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2015 - Southwestern Social Science Association 95th Annual Meeting Words: 235 words || 
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1. Smith, Kirstie. "Dieting for Self vs. Society: Conflicting Motivations for Female Dieting Practices" Paper presented at the annual meeting of the Southwestern Social Science Association 95th Annual Meeting, Grand Hyatt Denver, Denver, Colorado, Apr 08, 2015 <Not Available>. 2019-10-15 <http://citation.allacademic.com/meta/p988552_index.html>
Publication Type: Conference Paper/Unpublished Manuscript
Review Method: Peer Reviewed
Abstract: This purpose of this project was to interview different women who have engaged in a weight-loss program(s) in order to assess participants’ disordered eating thoughts and behaviors, body satisfaction and perception, motivation for exercise and psychopathology. Interviewing method was used in order to get a more comprehensive understanding of female weight-loss practices and behaviors.

The study consisted of five individual 2-hour interviews. It was revealed that the female participants were less likely to associate their sequential weight gain and/or desire to lose weight with external/societal factors than they were to internalize/personalize their motivation. Therefore, when asked directly there was a greater chance of “body satisfaction” --as oppose to societal influences-- to be recorded for weight-loss motivation. This was contradictory to the participants overall discussion of weight-loss motivation.

Body perception served as a catalyst for weight-loss motivation. Further, while the participants suggested that actual weight loss was the most important factor when completing weight-loss programs, negative body perception served as the strongest predictor of starting a weight-loss program. During the weight-loss regiment, increased positive body perception and positive societal feedback strongly predicted weight-loss success. These results held true over each interview.

This project served as a pilot study. To further this initial study, the sample size will be increased to test if the results are still supported. If this is the case, future research will test the lineage between weight loss (number) fixation and weight loss success.

2017 - American Sociological Association Annual Meeting Pages: unavailable || Words: unavailable || 
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2. Insolera, Noura. "Parental Diet Disease Knowledge and Child Diet and Obesity Outcomes" Paper presented at the annual meeting of the American Sociological Association Annual Meeting, Palais des Congrès de Montréal, Montreal, Canada, Aug 12, 2017 Online <APPLICATION/PDF>. 2019-10-15 <http://citation.allacademic.com/meta/p1251848_index.html>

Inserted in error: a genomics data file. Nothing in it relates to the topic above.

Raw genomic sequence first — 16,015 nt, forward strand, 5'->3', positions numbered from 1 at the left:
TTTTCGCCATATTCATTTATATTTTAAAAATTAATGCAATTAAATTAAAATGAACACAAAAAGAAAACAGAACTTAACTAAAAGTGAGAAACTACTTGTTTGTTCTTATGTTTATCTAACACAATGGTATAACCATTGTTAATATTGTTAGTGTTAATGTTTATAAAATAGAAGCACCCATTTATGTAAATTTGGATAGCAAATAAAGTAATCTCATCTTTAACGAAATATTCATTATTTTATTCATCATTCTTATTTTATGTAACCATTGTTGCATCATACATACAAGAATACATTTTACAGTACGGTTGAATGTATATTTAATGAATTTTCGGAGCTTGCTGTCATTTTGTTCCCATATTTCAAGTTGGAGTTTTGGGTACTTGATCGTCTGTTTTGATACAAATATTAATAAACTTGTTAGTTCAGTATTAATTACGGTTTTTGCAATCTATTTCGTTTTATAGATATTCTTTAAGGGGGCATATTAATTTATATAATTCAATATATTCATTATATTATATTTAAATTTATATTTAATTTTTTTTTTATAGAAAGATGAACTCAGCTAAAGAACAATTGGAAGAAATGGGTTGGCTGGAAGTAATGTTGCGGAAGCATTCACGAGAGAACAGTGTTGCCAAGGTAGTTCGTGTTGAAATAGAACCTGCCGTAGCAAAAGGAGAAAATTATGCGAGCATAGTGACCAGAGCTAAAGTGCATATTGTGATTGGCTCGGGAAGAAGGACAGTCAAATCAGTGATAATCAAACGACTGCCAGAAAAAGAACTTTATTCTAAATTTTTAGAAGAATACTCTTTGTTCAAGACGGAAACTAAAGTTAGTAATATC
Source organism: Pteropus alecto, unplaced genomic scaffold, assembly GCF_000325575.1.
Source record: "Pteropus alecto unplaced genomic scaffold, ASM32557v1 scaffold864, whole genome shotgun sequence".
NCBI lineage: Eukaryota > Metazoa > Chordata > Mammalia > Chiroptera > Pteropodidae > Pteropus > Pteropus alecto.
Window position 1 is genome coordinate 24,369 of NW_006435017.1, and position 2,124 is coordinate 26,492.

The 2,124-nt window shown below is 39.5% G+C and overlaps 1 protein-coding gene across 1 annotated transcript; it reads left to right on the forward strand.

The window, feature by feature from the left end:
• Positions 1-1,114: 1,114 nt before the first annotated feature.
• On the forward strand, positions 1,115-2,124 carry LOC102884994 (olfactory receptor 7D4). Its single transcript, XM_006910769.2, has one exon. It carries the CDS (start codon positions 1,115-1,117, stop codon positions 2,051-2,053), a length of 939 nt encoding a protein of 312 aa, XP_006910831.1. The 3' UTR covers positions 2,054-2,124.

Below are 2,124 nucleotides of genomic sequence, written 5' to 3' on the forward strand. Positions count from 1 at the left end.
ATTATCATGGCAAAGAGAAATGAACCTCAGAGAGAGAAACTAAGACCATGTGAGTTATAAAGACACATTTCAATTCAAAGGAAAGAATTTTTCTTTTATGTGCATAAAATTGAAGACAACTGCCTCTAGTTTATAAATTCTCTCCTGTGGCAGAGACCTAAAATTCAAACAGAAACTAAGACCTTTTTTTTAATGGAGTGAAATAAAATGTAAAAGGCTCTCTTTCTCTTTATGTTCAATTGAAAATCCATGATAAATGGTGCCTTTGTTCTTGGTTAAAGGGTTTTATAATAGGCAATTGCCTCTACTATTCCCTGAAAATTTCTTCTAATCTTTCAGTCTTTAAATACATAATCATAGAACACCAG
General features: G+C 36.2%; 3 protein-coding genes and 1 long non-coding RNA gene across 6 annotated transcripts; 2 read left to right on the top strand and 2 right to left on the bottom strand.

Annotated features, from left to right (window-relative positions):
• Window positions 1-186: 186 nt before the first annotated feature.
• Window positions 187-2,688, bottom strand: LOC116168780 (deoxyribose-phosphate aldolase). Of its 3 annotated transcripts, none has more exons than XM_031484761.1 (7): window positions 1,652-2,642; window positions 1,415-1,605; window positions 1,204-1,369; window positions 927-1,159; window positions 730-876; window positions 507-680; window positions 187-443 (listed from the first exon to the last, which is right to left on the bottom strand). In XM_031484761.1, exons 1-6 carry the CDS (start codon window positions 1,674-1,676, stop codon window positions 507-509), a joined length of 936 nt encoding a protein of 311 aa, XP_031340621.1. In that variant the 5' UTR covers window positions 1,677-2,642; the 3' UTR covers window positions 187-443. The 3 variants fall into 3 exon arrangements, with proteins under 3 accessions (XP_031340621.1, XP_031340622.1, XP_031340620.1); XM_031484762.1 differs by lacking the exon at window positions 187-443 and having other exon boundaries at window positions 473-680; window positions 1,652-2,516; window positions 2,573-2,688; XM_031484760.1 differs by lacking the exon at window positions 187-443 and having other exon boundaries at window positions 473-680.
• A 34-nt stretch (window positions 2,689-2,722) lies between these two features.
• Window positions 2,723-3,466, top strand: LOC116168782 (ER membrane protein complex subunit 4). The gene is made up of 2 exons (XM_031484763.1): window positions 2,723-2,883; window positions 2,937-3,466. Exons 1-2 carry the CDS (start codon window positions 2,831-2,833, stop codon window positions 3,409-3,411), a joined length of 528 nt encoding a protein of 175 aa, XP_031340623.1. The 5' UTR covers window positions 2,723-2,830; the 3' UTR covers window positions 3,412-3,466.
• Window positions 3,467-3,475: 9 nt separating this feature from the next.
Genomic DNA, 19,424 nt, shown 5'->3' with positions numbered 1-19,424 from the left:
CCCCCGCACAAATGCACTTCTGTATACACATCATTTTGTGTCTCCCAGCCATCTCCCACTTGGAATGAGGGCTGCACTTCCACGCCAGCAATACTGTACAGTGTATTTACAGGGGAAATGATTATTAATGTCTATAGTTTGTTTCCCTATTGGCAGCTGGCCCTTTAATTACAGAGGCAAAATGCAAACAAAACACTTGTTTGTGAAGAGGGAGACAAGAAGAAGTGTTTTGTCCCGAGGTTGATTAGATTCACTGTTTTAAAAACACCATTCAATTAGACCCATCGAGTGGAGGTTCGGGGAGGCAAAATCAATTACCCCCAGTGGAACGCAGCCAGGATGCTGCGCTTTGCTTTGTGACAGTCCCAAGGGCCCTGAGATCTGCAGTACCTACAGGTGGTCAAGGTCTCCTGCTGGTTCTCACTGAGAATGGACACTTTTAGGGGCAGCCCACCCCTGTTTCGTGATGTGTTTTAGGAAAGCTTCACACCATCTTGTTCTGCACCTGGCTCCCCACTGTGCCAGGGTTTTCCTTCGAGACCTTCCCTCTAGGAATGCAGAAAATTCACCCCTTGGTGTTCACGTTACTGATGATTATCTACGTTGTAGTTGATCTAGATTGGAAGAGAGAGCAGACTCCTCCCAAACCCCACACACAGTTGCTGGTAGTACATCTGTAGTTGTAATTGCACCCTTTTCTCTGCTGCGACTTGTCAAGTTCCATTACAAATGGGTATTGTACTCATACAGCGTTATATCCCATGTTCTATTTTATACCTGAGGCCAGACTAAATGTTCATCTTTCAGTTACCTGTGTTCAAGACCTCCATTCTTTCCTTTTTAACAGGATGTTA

Publication Type: Conference Paper/Unpublished Manuscript
Review Method: Peer Reviewed
Abstract: By using data from the Panel Study of Income Dynamics and its Child Development Supplement, the intergenerational transmission of diet disease knowledge, socioeconomic status, and child health behaviors are considered in their associations with the outcomes of child diet in 2002, and in turn their associations with child obesity in 2007. Information used in this analysis includes, but is not limited to, age, race, sex, Body Mass Index, diet, sleep, and exercise. For this paper, 1,691 parent-child pairs make up the samples which will be weighted in order to make the sample nationally representative of the age group in United States population. By linking parent and child variables into one data set, it is possible to look at how demographic, socioeconomic, health status, and health behaviors are associated with child diet and child obesity. By utilizing linear and logistic regression methods, it is possible to look at these factors to see which items are associated with obesity. In order to facilitate this research, three key indexes are created to capture parental diet disease knowledge, child dietary diversity, and child obesity for each parent-child pair. The results show that increased diet-disease knowledge of the parent significantly increases the dietary diversity of the child, and in turn, the more diverse a child’s diet the lower odds they have of becoming obese.

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